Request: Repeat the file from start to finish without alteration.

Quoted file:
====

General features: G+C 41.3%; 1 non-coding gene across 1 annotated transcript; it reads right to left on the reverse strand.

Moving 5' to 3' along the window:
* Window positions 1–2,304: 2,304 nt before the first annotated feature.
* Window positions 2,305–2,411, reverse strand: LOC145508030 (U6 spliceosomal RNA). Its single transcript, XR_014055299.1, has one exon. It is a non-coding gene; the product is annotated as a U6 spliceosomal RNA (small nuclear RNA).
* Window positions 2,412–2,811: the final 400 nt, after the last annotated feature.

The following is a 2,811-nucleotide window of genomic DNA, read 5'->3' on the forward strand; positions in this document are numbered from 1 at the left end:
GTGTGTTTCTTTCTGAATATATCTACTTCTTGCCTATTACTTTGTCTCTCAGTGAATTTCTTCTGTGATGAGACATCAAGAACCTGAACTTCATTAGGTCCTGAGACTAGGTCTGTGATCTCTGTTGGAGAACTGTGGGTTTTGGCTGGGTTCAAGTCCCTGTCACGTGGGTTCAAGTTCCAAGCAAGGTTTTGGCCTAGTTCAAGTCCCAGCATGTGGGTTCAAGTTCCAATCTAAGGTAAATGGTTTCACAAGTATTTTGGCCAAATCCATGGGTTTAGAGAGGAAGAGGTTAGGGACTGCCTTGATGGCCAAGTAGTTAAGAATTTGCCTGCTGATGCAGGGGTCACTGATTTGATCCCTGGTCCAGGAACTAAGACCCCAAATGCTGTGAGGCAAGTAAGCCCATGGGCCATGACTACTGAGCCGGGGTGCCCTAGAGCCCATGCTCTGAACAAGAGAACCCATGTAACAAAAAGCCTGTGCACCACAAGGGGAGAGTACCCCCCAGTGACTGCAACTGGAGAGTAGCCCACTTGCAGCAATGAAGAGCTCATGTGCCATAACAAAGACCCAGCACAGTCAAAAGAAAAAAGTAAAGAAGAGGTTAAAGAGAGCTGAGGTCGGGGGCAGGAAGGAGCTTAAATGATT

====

General features: G+C 41.3%; 1 non-coding gene across 1 annotated transcript; it reads right to left on the reverse strand.

Moving 5' to 3' along the window:
* Window positions 1–2,304: 2,304 nt before the first annotated feature.
* Window positions 2,305–2,411, reverse strand: LOC145508030 (U6 spliceosomal RNA). Its single transcript, XR_014055299.1, has one exon. It is a non-coding gene; the product is annotated as a U6 spliceosomal RNA (small nuclear RNA).
* Window positions 2,412–2,811: the final 400 nt, after the last annotated feature.

The following is a 2,811-nucleotide window of genomic DNA, read 5'->3' on the forward strand; positions in this document are numbered from 1 at the left end:
GTGTGTTTCTTTCTGAATATATCTACTTCTTGCCTATTACTTTGTCTCTCAGTGAATTTCTTCTGTGATGAGACATCAAGAACCTGAACTTCATTAGGTCCTGAGACTAGGTCTGTGATCTCTGTTGGAGAACTGTGGGTTTTGGCTGGGTTCAAGTCCCTGTCACGTGGGTTCAAGTTCCAAGCAAGGTTTTGGCCTAGTTCAAGTCCCAGCATGTGGGTTCAAGTTCCAATCTAAGGTAAATGGTTTCACAAGTATTTTGGCCAAATCCATGGGTTTAGAGAGGAAGAGGTTAGGGACTGCCTTGATGGCCAAGTAGTTAAGAATTTGCCTGCTGATGCAGGGGTCACTGATTTGATCCCTGGTCCAGGAACTAAGACCCCAAATGCTGTGAGGCAAGTAAGCCCATGGGCCATGACTACTGAGCCGGGGTGCCCTAGAGCCCATGCTCTGAACAAGAGAACCCATGTAACAAAAAGCCTGTGCACCACAAGGGGAGAGTACCCCCCAGTGACTGCAACTGGAGAGTAGCCCACTTGCAGCAATGAAGAGCTCATGTGCCATAACAAAGACCCAGCACAGTCAAAAGAAAAAAGTAAAGAAGAGGTTAAAGAGAGCTGAGGTCGGGGGCAGGAAGGAGCTTAAATGATT